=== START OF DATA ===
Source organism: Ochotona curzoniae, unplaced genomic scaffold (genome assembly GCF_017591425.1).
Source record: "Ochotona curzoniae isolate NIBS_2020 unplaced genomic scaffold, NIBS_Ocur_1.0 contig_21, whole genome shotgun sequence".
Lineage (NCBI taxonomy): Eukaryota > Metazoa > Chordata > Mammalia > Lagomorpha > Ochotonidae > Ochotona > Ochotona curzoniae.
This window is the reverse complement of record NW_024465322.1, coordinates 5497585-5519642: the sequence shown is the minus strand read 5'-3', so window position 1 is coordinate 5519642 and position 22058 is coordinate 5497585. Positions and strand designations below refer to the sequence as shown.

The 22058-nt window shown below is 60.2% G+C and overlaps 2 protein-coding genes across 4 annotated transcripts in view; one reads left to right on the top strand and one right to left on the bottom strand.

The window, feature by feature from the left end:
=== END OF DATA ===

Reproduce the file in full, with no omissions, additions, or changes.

Source organism: Ochotona curzoniae, unplaced genomic scaffold (genome assembly GCF_017591425.1).
Source record: "Ochotona curzoniae isolate NIBS_2020 unplaced genomic scaffold, NIBS_Ocur_1.0 contig_21, whole genome shotgun sequence".
Lineage (NCBI taxonomy): Eukaryota > Metazoa > Chordata > Mammalia > Lagomorpha > Ochotonidae > Ochotona > Ochotona curzoniae.
This window is the reverse complement of record NW_024465322.1, coordinates 5497585-5519642: the sequence shown is the minus strand read 5'-3', so window position 1 is coordinate 5519642 and position 22058 is coordinate 5497585. Positions and strand designations below refer to the sequence as shown.

The 22058-nt window shown below is 60.2% G+C and overlaps 2 protein-coding genes across 4 annotated transcripts in view; one reads left to right on the top strand and one right to left on the bottom strand.

The window, feature by feature from the left end: